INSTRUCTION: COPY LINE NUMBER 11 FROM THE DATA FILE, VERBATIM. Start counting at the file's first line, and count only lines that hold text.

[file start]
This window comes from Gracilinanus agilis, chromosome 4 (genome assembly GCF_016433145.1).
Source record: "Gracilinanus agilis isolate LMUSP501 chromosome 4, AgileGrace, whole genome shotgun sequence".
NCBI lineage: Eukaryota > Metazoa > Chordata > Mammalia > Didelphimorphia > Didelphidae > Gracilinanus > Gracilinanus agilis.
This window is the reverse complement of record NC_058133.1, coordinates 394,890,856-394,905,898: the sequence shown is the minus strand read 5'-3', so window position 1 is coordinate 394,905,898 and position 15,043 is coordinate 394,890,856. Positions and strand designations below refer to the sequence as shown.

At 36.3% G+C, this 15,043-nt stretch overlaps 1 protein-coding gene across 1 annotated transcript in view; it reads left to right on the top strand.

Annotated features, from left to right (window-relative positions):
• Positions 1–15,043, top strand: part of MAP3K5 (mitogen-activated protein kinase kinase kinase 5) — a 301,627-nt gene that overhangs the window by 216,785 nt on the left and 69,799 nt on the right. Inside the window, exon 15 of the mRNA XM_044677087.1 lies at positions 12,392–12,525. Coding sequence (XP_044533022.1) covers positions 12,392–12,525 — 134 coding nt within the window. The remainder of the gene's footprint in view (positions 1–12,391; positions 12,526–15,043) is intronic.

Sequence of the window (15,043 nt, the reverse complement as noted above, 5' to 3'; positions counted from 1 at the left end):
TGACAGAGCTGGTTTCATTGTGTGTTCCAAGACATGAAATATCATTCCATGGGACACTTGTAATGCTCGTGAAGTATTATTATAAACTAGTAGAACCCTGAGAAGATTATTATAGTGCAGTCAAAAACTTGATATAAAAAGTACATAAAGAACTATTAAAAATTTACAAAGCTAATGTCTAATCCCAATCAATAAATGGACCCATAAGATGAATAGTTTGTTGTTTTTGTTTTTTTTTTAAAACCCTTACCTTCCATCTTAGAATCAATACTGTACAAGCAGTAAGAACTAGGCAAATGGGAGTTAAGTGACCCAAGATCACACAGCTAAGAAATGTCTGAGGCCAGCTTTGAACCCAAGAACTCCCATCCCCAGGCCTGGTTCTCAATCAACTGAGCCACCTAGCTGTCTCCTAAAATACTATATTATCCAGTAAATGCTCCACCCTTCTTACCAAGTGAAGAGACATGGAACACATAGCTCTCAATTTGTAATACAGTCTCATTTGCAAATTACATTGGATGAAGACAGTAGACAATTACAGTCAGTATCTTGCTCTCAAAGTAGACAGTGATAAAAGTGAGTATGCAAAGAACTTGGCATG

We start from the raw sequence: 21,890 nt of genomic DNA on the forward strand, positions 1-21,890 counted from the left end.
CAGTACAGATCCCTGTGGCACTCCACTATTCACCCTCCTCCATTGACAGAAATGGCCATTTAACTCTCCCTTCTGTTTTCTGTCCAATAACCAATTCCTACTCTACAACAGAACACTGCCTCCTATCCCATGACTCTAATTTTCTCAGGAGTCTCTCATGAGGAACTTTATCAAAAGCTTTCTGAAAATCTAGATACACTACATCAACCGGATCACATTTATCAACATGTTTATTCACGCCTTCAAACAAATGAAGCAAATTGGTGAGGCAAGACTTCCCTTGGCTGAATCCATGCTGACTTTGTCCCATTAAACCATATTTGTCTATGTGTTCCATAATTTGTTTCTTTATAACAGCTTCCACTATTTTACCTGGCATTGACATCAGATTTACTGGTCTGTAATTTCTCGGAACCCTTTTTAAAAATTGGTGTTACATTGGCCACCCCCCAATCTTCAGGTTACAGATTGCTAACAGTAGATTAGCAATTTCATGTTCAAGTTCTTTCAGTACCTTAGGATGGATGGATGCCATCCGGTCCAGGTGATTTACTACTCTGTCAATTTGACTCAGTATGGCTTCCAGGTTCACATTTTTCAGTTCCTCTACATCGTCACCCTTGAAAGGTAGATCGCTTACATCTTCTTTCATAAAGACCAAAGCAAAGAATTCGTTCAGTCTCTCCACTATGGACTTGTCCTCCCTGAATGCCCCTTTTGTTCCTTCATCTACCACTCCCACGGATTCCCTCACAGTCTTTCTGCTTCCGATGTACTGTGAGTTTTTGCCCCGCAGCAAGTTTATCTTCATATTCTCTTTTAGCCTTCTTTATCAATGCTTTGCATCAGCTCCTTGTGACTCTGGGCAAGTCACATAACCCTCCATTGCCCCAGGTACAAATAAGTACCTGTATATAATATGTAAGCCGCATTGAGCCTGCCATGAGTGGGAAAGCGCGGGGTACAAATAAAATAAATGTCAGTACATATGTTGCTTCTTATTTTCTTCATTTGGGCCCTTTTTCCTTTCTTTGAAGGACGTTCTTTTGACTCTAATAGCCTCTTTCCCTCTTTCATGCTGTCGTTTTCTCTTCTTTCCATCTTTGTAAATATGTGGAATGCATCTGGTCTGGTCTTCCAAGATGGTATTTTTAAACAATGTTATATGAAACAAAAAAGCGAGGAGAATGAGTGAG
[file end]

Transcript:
CAGTACAGATCCCTGTGGCACTCCACTATTCACCCTCCTCCATTGACAGAAATGGCCATTTAACTCTCCCTTCTGTTTTCTGTCCAATAACCAATTCCTACTCTACAACAGAACACTGCCTCCTATCCCATGACTCTAATTTTCTCAGGAGTCTCTCATGAGGAACTTTATCAAAAGCTTTCTGAAAATCTAGATACACTACATCAACCGGATCACATTTATCAACATGTTTATTCACGCCTTCAAACAAATGAAGCAAATTGGTGAGGCAAGACTTCCCTTGGCTGAATCCATGCTGACTTTGTCCCATTAAACCATATTTGTCTATGTGTTCCATAATTTGTTTCTTTATAACAGCTTCCACTATTTTACCTGGCATTGACATCAGATTTACTGGTCTGTAATTTCTCGGAACCCTTTTTAAAAATTGGTGTTACATTGGCCACCCCCCAATCTTCAGGTTACAGATTGCTAACAGTAGATTAGCAATTTCATGTTCAAGTTCTTTCAGTACCTTAGGATGGATGGATGCCATCCGGTCCAGGTGATTTACTACTCTGTCAATTTGACTCAGTATGGCTTCCAGGTTCACATTTTTCAGTTCCTCTACATCGTCACCCTTGAAAGGTAGATCGCTTACATCTTCTTTCATAAAGACCAAAGCAAAGAATTCGTTCAGTCTCTCCACTATGGACTTGTCCTCCCTGAATGCCCCTTTTGTTCCTTCATCTACCACTCCCACGGATTCCCTCACAGTCTTTCTGCTTCCGATGTACTGTGAGTTTTTGCCCCGCAGCAAGTTTATCTTCATATTCTCTTTTAGCCTTCTTTATCAATGCTTTGCATCAGCTCCTTGTGACTCTGGGCAAGTCACATAACCCTCCATTGCCCCAGGTACAAATAAGTACCTGTATATAATATGTAAGCCGCATTGAGCCTGCCATGAGTGGGAAAGCGCGGGGTACAAATAAAATAAATGTCAGTACATATGTTGCTTCTTATTTTCTTCATTTGGGCCCTTTTTCCTTTCTTTGAAGGACGTTCTTTTGACTCTAATAGCCTCTTTCCCTCTTTCATGCTGTCGTTTTCTCTTCTTTCCATCTTTGTAAATATGTGGAATGCATCTGGTCTGGTCTTCCAAGATGGTATTTTTAAACAATGTTATATGAAACAAAAAAGCGAGGAGAATGAGTGAG